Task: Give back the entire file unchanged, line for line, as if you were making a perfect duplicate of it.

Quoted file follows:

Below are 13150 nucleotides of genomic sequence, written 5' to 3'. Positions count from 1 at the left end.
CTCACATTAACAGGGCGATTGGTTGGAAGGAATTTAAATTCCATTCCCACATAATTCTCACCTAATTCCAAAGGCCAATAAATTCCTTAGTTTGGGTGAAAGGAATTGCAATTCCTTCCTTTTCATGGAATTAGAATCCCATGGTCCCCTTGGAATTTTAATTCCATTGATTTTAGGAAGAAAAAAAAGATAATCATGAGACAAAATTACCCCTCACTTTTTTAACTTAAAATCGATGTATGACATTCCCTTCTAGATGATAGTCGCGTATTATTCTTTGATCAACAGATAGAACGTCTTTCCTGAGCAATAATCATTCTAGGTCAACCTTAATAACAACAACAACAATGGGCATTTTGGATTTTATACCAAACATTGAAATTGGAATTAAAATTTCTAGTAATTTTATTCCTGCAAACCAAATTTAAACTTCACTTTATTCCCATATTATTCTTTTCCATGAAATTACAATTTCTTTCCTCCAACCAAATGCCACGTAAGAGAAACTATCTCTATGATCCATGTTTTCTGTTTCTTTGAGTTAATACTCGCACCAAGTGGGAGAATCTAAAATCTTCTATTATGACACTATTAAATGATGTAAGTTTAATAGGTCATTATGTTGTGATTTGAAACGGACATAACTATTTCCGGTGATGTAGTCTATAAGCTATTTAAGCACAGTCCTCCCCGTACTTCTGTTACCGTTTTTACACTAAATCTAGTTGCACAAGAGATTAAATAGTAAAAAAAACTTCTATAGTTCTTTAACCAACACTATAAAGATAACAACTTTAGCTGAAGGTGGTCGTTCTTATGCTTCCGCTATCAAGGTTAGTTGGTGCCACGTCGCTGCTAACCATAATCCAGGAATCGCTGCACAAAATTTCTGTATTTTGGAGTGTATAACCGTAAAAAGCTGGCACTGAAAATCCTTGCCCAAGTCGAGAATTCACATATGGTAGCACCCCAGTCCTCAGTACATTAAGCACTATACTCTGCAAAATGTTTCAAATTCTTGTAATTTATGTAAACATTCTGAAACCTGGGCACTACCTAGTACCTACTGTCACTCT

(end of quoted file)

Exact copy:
Below are 13150 nucleotides of genomic sequence, written 5' to 3'. Positions count from 1 at the left end.
CTCACATTAACAGGGCGATTGGTTGGAAGGAATTTAAATTCCATTCCCACATAATTCTCACCTAATTCCAAAGGCCAATAAATTCCTTAGTTTGGGTGAAAGGAATTGCAATTCCTTCCTTTTCATGGAATTAGAATCCCATGGTCCCCTTGGAATTTTAATTCCATTGATTTTAGGAAGAAAAAAAAGATAATCATGAGACAAAATTACCCCTCACTTTTTTAACTTAAAATCGATGTATGACATTCCCTTCTAGATGATAGTCGCGTATTATTCTTTGATCAACAGATAGAACGTCTTTCCTGAGCAATAATCATTCTAGGTCAACCTTAATAACAACAACAACAATGGGCATTTTGGATTTTATACCAAACATTGAAATTGGAATTAAAATTTCTAGTAATTTTATTCCTGCAAACCAAATTTAAACTTCACTTTATTCCCATATTATTCTTTTCCATGAAATTACAATTTCTTTCCTCCAACCAAATGCCACGTAAGAGAAACTATCTCTATGATCCATGTTTTCTGTTTCTTTGAGTTAATACTCGCACCAAGTGGGAGAATCTAAAATCTTCTATTATGACACTATTAAATGATGTAAGTTTAATAGGTCATTATGTTGTGATTTGAAACGGACATAACTATTTCCGGTGATGTAGTCTATAAGCTATTTAAGCACAGTCCTCCCCGTACTTCTGTTACCGTTTTTACACTAAATCTAGTTGCACAAGAGATTAAATAGTAAAAAAAACTTCTATAGTTCTTTAACCAACACTATAAAGATAACAACTTTAGCTGAAGGTGGTCGTTCTTATGCTTCCGCTATCAAGGTTAGTTGGTGCCACGTCGCTGCTAACCATAATCCAGGAATCGCTGCACAAAATTTCTGTATTTTGGAGTGTATAACCGTAAAAAGCTGGCACTGAAAATCCTTGCCCAAGTCGAGAATTCACATATGGTAGCACCCCAGTCCTCAGTACATTAAGCACTATACTCTGCAAAATGTTTCAAATTCTTGTAATTTATGTAAACATTCTGAAACCTGGGCACTACCTAGTACCTACTGTCACTCT